Re: The Anthroplogy of th

Scott C DeLancey (
23 Dec 1994 11:51:15 -0800

In article <3da2vi$>, whittet <> wrote:

[deleting previous discussion of whether the original settlement of the
New World might have been by boat rather than on foot across a Bering
land bridge, my objection that except for the Northwest Coast, no
Native Americans, most particularly those along the West Coast of North
America, seem to have the kind of maritime culture and technology that
we might expect if they had already, 12,000, 25,000, or whatever years
ago, had the means to circumnavigate the Pacific Rim, and the counter-
argument that this is plenty of time to have developed new adaptations
to new environments and lost old ones]

>I also think that 25,000 some odd years is plenty of time for the
>kind of adaptations you describe to have ranged rather far from
>the original conditions. Not necessarily, if there was a good niche
>and a maritime tradition worked fine, but perhaps in other places,
>other models evolved according to what people ran into. In desert
>terrain perhaps boat building is hampered by a lack of trees, or if
>the coast has large waves and lacks harbors, people might change to
>a diet of oysters and urchins with some seals and otters for good measure.

Your last point here is well worth considering. As far as the first
point goes, I don't think it is at all likely (I'd be very interested
if anyone has apparent counterexamples) that a culture would abandon
a technology & lifeway that was adaptive in their environment. So
my argument is, if the original migrants had maritime skills and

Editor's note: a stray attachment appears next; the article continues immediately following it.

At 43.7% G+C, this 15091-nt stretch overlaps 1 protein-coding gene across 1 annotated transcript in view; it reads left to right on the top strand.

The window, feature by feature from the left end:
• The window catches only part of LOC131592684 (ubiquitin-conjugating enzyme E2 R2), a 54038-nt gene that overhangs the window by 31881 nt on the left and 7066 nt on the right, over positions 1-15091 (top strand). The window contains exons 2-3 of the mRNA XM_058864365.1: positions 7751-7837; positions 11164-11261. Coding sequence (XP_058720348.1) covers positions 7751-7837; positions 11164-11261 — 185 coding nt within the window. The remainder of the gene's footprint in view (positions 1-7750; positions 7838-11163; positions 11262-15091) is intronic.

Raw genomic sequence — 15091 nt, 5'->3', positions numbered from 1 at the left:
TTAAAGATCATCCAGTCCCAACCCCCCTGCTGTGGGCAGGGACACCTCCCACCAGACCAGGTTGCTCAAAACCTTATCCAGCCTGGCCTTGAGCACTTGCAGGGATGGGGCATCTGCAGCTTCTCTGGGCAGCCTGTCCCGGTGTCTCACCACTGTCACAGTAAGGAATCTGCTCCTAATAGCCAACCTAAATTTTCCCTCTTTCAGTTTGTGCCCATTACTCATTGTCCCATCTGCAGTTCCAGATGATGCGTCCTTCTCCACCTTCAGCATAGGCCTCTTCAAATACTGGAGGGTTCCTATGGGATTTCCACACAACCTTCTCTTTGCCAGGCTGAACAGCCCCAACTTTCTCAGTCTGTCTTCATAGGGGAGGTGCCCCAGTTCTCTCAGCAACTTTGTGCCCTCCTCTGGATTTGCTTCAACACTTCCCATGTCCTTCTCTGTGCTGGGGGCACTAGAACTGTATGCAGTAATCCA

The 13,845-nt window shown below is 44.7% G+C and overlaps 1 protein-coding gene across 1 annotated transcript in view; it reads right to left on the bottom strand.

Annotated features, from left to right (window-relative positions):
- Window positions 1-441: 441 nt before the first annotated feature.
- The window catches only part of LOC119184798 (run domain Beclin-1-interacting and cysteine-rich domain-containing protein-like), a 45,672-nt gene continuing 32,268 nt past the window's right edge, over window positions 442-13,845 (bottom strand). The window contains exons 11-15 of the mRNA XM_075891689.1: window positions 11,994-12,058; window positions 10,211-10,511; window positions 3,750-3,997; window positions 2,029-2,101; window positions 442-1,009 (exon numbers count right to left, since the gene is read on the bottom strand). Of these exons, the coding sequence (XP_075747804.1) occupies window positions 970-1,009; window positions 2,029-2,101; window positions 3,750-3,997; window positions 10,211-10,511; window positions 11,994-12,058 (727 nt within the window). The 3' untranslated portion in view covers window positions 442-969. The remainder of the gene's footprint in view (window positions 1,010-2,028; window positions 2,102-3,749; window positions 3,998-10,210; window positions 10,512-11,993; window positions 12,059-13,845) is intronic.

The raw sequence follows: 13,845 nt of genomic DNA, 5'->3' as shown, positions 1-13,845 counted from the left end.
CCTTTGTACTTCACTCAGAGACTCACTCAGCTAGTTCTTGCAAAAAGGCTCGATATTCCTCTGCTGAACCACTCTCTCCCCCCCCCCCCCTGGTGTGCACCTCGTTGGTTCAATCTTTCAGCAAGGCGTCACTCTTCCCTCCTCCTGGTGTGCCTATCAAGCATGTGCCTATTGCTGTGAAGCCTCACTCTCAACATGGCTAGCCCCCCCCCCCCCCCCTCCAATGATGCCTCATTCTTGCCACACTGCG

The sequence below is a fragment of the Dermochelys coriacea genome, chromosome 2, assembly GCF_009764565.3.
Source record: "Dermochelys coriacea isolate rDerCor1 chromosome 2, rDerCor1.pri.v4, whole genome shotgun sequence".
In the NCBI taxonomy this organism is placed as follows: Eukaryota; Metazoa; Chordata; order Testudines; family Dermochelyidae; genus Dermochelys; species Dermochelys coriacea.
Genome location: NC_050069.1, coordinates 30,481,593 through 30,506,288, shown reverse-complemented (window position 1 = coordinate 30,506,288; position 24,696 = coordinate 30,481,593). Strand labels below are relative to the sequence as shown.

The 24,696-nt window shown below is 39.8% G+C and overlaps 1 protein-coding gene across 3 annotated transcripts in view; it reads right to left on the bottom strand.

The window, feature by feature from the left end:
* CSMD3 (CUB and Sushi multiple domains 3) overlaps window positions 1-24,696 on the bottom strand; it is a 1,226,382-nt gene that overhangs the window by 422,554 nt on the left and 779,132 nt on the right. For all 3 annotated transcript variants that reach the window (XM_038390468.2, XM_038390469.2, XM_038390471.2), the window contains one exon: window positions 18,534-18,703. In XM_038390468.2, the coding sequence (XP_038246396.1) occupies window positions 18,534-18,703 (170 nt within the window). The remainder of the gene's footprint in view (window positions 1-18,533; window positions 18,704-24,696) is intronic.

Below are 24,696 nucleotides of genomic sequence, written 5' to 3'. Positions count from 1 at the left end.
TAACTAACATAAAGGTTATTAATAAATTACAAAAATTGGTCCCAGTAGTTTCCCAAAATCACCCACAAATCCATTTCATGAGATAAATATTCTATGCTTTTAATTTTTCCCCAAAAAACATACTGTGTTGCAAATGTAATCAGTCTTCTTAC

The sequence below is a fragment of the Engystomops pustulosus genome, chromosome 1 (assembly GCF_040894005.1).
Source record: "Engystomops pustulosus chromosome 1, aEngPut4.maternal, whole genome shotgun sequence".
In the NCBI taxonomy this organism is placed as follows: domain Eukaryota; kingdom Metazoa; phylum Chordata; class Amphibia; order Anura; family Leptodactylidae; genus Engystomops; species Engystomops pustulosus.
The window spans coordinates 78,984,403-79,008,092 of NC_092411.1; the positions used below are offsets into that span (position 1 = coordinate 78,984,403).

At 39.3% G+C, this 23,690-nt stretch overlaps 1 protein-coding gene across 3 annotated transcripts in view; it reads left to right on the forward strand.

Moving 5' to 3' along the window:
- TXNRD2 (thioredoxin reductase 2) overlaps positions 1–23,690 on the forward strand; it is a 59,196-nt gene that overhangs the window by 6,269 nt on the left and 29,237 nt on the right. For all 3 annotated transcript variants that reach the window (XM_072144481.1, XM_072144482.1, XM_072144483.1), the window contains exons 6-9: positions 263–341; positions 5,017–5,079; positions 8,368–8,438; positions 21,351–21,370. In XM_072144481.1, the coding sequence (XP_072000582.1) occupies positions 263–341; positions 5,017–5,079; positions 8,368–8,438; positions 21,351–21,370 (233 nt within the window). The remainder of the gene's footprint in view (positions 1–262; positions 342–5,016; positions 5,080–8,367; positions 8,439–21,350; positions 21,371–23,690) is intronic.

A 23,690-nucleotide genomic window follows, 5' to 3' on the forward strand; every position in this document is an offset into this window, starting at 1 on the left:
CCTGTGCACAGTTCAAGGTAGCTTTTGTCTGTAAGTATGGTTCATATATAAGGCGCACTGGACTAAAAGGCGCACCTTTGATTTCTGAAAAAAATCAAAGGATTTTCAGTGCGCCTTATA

technology, it's because that was adaptive in their original coastal
environment in NE Asia. The first migrants then would have ended
up on the West Coast of N. America, with the rest of the continent
populated from there. So this model implies a continuous period of
settlement of the W. Coast from the time of the original migration.
Assuming that, if maritime culture was adaptive on one shore of the
Pacific, it would have been adaptive on the other, there's no explanation
for why the inhabitants of the Oregon/California coast would have
abandoned it. Then the fact that these people didn't have a maritime
culture argues against this hypothesis--unless there's a good story
to tell about why maritime culture was less adaptive in Oregon than
in Kamchatka or whatever.
But there might be one. From south of Puget Sound, the coast
is pretty unprotected, not many islands--put a boat out in Oregon
and you're in the open ocean right away. Farther north it's different;
the B.C. coast is all islands and fjords, much easier territory for
small boats. I don't know what the NE Asian coast is like, or what
might be likely setting-off points, but if it's more like the Inland
Passage of BC/Alaska than like the naked coast of Oregon & California,
then we might have a story--the maritime adaptations that got people
over in the first place weren't that useful under the different
conditions found farther south, and so were lost.
Two questions that bear on this, neither of which I know the
answer to: 1) what are coastal conditions like in Kamchatka &
Manchuria? 2) what kind of maritime technology do coastal NE Asian
cultures like the Chukchee and Nivkh have?

Scott DeLancey
Department of Linguistics
University of Oregon
Eugene, OR 97403, USA